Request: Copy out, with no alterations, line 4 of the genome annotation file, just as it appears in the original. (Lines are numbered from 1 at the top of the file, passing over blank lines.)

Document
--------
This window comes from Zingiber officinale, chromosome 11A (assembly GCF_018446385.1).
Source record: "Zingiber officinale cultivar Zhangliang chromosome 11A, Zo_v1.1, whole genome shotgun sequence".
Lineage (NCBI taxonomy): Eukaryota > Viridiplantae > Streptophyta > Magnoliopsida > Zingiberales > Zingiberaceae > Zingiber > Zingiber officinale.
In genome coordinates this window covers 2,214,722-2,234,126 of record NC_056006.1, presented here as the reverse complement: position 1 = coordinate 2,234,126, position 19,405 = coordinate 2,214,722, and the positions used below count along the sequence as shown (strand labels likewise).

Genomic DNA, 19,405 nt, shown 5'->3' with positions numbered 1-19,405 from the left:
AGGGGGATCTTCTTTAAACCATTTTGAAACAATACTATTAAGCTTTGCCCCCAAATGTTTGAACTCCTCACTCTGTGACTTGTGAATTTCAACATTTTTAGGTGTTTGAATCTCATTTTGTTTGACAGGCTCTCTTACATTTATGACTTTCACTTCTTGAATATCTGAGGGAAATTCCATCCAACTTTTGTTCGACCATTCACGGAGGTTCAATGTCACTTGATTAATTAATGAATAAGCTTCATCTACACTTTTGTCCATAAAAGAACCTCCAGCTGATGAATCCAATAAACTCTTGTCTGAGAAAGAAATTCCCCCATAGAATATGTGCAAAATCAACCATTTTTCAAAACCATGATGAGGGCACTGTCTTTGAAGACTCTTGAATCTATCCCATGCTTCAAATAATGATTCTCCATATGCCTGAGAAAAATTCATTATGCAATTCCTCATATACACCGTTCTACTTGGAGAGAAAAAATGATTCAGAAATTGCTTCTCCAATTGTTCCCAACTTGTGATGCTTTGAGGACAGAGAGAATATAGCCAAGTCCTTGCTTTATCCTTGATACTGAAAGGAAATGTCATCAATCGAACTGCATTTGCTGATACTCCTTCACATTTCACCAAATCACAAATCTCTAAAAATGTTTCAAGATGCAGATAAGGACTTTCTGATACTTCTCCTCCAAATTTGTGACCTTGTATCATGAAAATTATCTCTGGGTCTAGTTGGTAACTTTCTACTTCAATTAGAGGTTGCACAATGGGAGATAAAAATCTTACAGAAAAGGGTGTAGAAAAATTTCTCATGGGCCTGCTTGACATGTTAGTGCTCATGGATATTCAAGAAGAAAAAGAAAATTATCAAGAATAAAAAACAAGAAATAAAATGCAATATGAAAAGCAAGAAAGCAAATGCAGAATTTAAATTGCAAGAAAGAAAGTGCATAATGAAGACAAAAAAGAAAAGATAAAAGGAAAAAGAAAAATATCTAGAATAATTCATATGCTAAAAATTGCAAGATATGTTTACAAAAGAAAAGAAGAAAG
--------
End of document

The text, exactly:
In genome coordinates this window covers 2,214,722-2,234,126 of record NC_056006.1, presented here as the reverse complement: position 1 = coordinate 2,234,126, position 19,405 = coordinate 2,214,722, and the positions used below count along the sequence as shown (strand labels likewise).